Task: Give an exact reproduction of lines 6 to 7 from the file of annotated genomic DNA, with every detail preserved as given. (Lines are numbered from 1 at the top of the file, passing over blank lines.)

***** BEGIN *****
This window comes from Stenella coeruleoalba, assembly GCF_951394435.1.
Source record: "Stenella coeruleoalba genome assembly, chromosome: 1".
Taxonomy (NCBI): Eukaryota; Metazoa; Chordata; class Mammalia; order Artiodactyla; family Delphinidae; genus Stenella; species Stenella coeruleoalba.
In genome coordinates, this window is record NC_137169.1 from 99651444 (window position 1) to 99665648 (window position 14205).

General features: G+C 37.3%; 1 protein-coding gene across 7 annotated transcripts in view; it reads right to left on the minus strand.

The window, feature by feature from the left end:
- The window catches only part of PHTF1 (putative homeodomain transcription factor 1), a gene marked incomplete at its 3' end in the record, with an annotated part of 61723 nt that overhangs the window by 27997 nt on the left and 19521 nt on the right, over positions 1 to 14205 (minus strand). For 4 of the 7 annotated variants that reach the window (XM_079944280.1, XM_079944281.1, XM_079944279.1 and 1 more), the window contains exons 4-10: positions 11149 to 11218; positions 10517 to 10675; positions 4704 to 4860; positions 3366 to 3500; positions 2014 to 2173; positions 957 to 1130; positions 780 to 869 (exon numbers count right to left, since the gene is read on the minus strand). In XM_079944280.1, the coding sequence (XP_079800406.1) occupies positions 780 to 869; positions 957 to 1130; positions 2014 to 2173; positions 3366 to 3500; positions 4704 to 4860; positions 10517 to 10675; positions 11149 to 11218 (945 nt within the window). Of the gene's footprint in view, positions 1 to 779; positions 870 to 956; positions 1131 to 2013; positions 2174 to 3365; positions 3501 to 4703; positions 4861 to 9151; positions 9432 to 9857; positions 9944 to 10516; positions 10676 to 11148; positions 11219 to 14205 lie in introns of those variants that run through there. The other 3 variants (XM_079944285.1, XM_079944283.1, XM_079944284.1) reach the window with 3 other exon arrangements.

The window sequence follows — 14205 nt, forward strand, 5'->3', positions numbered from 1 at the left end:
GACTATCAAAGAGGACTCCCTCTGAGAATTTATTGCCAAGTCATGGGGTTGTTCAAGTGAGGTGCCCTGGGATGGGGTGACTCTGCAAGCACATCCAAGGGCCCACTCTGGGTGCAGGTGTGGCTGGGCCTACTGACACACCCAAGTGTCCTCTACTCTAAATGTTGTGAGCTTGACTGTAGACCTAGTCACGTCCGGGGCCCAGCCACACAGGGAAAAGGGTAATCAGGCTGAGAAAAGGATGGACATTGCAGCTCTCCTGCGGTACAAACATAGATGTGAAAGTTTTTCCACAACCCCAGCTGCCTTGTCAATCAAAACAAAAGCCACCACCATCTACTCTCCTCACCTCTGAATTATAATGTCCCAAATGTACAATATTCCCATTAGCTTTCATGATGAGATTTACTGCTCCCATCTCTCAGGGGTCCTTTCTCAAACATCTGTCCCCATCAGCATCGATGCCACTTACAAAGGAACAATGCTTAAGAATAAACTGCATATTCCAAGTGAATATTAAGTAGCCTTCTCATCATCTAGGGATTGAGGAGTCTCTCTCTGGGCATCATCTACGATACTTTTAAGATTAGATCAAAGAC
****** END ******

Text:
The window, feature by feature from the left end:
- The window catches only part of PHTF1 (putative homeodomain transcription factor 1), a gene marked incomplete at its 3' end in the record, with an annotated part of 61723 nt that overhangs the window by 27997 nt on the left and 19521 nt on the right, over positions 1 to 14205 (minus strand). For 4 of the 7 annotated variants that reach the window (XM_079944280.1, XM_079944281.1, XM_079944279.1 and 1 more), the window contains exons 4-10: positions 11149 to 11218; positions 10517 to 10675; positions 4704 to 4860; positions 3366 to 3500; positions 2014 to 2173; positions 957 to 1130; positions 780 to 869 (exon numbers count right to left, since the gene is read on the minus strand). In XM_079944280.1, the coding sequence (XP_079800406.1) occupies positions 780 to 869; positions 957 to 1130; positions 2014 to 2173; positions 3366 to 3500; positions 4704 to 4860; positions 10517 to 10675; positions 11149 to 11218 (945 nt within the window). Of the gene's footprint in view, positions 1 to 779; positions 870 to 956; positions 1131 to 2013; positions 2174 to 3365; positions 3501 to 4703; positions 4861 to 9151; positions 9432 to 9857; positions 9944 to 10516; positions 10676 to 11148; positions 11219 to 14205 lie in introns of those variants that run through there. The other 3 variants (XM_079944285.1, XM_079944283.1, XM_079944284.1) reach the window with 3 other exon arrangements.